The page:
• Notify Risk Logic when the sprinkler system is out of service and follow the Fire Protection Impairment system procedure.

Remove Unnecessary Combustibles

  • Remove any debris or other combustibles inside the building and within 25 ft. of the building.
  • Keep all weeds, brush etc. cleared from around building.
  • Remove all waste materials such as trash, cardboard or anything else left behind.
  • All flammable liquid tanks should be drained and secured (by removing them or filling them with sand or concrete).

Eliminate or Control Ignition Sources

  • Restrict hot work operations while the building is unattended.
  • Carefully monitor the removal of any machinery and equipment.
  • Use Risk Logic’s Hot Work Permit System for any brazing, cutting, grinding, soldering and welding.
  • Turn off all non-essential electrical equipment. Secure/isolate any utilities (gas or electric) that are not in service, if not needed for building heat.
  • Supervise outside contractors closely; all visitors should be escorted.

Notify the Fire Department and Invite Them to Tour the Facility 

  • Conducting a planning session with the local fire department to coordinate emergency response.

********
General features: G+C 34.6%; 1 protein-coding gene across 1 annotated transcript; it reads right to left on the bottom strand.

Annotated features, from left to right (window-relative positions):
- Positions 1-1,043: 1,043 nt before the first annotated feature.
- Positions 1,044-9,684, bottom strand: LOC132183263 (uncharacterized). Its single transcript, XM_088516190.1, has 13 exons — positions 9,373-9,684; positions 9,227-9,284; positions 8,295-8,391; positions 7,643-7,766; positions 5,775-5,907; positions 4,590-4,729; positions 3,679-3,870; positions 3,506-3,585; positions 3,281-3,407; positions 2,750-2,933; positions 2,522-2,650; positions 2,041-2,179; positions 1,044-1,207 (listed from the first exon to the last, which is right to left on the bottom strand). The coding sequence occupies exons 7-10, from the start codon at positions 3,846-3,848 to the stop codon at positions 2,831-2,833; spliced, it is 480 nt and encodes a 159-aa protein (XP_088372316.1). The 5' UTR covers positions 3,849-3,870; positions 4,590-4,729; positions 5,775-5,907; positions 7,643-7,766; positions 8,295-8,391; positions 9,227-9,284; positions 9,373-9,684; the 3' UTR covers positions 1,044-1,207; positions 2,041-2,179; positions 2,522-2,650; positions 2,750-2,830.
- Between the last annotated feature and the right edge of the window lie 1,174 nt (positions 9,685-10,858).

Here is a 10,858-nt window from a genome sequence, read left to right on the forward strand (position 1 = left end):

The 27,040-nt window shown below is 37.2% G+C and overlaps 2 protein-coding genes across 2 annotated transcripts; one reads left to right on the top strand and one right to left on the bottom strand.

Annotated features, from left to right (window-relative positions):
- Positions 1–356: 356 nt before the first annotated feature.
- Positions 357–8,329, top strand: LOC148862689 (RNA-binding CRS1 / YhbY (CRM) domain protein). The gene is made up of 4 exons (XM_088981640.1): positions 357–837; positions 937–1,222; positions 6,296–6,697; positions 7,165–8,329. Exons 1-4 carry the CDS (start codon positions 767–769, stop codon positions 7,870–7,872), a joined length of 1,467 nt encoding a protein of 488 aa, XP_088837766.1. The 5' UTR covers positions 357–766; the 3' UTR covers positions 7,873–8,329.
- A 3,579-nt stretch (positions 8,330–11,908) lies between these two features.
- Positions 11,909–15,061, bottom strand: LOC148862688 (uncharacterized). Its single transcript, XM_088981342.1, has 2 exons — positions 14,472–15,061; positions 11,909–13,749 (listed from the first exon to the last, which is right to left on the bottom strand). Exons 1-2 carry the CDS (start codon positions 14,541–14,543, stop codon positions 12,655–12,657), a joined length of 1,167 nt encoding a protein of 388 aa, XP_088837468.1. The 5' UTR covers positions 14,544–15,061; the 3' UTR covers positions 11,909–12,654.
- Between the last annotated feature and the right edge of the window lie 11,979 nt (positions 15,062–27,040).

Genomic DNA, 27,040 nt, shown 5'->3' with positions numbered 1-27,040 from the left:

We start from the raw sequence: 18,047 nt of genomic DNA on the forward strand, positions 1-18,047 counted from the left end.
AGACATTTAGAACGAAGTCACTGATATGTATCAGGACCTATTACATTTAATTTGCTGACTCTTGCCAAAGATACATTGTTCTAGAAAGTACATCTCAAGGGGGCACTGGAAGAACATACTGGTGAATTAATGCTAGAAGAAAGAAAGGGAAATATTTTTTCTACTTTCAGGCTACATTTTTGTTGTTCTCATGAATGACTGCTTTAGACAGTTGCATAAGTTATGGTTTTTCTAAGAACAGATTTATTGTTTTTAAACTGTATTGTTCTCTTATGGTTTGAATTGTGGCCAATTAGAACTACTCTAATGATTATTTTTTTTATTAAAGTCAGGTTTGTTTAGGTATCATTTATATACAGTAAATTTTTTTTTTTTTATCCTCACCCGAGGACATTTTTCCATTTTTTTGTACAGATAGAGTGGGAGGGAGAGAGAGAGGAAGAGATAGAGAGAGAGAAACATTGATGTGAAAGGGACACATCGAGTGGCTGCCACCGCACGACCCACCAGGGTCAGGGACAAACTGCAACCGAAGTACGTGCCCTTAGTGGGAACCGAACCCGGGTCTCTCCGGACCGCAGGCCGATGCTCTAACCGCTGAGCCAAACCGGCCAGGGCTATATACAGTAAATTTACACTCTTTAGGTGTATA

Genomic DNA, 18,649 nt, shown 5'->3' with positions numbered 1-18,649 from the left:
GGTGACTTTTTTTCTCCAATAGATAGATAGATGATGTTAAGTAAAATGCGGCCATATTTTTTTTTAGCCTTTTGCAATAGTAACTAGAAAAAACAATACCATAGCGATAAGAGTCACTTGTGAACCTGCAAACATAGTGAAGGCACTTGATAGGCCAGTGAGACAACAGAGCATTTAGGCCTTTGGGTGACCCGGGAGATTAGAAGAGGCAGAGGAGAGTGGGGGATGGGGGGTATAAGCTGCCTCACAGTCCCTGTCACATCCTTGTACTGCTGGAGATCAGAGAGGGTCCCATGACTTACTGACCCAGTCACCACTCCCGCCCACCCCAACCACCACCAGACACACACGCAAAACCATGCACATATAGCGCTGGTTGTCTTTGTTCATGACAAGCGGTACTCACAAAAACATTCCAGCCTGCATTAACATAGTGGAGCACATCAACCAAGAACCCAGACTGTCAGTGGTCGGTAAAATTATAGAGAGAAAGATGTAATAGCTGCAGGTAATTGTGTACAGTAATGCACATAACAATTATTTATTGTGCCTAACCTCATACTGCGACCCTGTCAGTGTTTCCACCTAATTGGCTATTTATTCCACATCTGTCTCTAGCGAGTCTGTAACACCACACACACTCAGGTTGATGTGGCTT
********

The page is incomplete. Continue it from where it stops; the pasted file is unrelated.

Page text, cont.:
• Be sure the fire department is familiar with all sprinkler and alarm systems that will remain in service.
  • The fire department should have easy access or a key to the facility.  They should also know where to meet on-site security staff when responding to an emergency.
  • If there is no on-site security, be sure that the fire department has someone to contact in the event of an emergency.

2. Arson/Vandalism – Strengthen Security

  • Maintain burglar/entry alarms in operating service along with central station monitoring 
  • Inform local police department when the facility becomes unoccupied
  • External
  • Increase watch service.
  • Increase exterior lighting and install motion sensitive lights.
  • Eliminate combustible storage and if possible, put fencing around any storage areas.
  • Make frequent unscheduled rounds.
  • Check entrance point daily to look for signs of break-ins.
  • Keep trees and shrubbery trimmed so the building can be easily observed.
  • Do a perimeter check every night to be sure that the facility is secure.
  • Internal
  • Provide additional locks for all entries to the facility (windows, doors, gates, roof hatches).
  • Keep a current list of all individuals who have access to keys and periodically change locks.

3. Preventing Freeze-ups

  • Keep building heat operating to prevent fire protection equipment from freezing.
  • Convert sprinkler systems to dry-pipe systems if building heat is not provided or convert to non-freeze systems for all small-unheated areas.
  • Shut domestic water service if not needed to supply boilers

Many of the above recommended guidelines are more applicable to longer vs. shorter term idle periods, but all will help ensure that your idle or vacant facility is better protected.  Contact Risk Logic to determine where you are at risk, or to develop additional loss prevention advice specific to your facility.